• gerard van weyenbergh

Art looted by Nazis returned to heirs after 60 years..

The Neumeister auction house in Munich sold a painting by romantic artist Carl Spitzweg titled "The Eye of Justice" (1857), which belonged to the Polish Jewish collector Leo Bendel who died in the Buchenwald camp in 1940 after having sold the painting under duress to the Nazis.

Returned to his heirs in 2019, the painting estimated at between 500,000 and 750,000 euros had remained hanging in the offices of eight German presidents after it was intended for the museum that Adolf Hitler planned to build in Linz, Austria.

Seeking to flee Germany to take refuge in Austria, Bendel had sold the painting in 1937 to Munich's Heinemann Gallery. He was arrested in Vienna in 1939, while in 1938, art dealer Maria Almas had acquired it for the Führer Museum in Linz, Hitler's hometown.

Seized by the allies in October 1945, the Spitzweg painting had been transferred to the collection center for looted works in Munich. It then was entrusted in 1961 to the Federal Republic's presidency in Bonn, the Hammerschmidt villa, the president's official residence.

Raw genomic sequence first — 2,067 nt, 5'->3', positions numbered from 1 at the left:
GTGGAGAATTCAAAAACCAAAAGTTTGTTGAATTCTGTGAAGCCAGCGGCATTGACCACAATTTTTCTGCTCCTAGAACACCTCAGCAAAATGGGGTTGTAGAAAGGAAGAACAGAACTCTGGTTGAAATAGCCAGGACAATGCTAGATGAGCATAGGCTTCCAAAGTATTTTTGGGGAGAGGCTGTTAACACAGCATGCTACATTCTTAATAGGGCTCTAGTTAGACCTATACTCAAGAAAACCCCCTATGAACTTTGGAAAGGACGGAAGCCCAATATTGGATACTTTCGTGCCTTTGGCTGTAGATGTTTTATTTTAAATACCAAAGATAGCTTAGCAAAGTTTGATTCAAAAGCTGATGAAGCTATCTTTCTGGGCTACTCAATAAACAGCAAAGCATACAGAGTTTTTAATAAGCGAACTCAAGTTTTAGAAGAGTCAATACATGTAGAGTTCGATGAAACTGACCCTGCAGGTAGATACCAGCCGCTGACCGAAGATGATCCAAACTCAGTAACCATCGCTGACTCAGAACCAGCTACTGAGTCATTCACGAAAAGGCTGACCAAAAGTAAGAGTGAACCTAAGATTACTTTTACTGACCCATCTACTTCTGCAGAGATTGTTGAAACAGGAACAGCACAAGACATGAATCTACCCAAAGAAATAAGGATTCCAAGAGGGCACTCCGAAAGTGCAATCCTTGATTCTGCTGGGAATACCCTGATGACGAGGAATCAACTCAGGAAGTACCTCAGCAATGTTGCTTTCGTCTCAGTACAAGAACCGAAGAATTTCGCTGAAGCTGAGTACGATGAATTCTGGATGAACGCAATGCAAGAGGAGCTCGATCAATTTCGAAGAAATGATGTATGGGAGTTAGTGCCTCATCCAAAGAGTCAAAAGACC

It was not until 2007 to get it when they learned that it had been looted. In the fall of 2019, another painting by Spitzweg that belonged to Bendel, "der Hexenmeister" ( sold $ 1Million) that he had also had to sell to finance his flight to Austria was returned to the heirs from the Oetker family who had acquired it without suspecting its questionable provenance.

Five other paintings by Spitzweg from a "clean" collection on loan to the German National Museum in Nuremberg are to be sold by the Neumeister house, which in 2000 set a record of 2.4 million DM (1.2 million euros) for its canvas titled "der Eige Hochzeiler". Ultimately, the Eye of Justice was sold for the equivalent of $ 773,000, more than its low estimate. © Adrian Darmon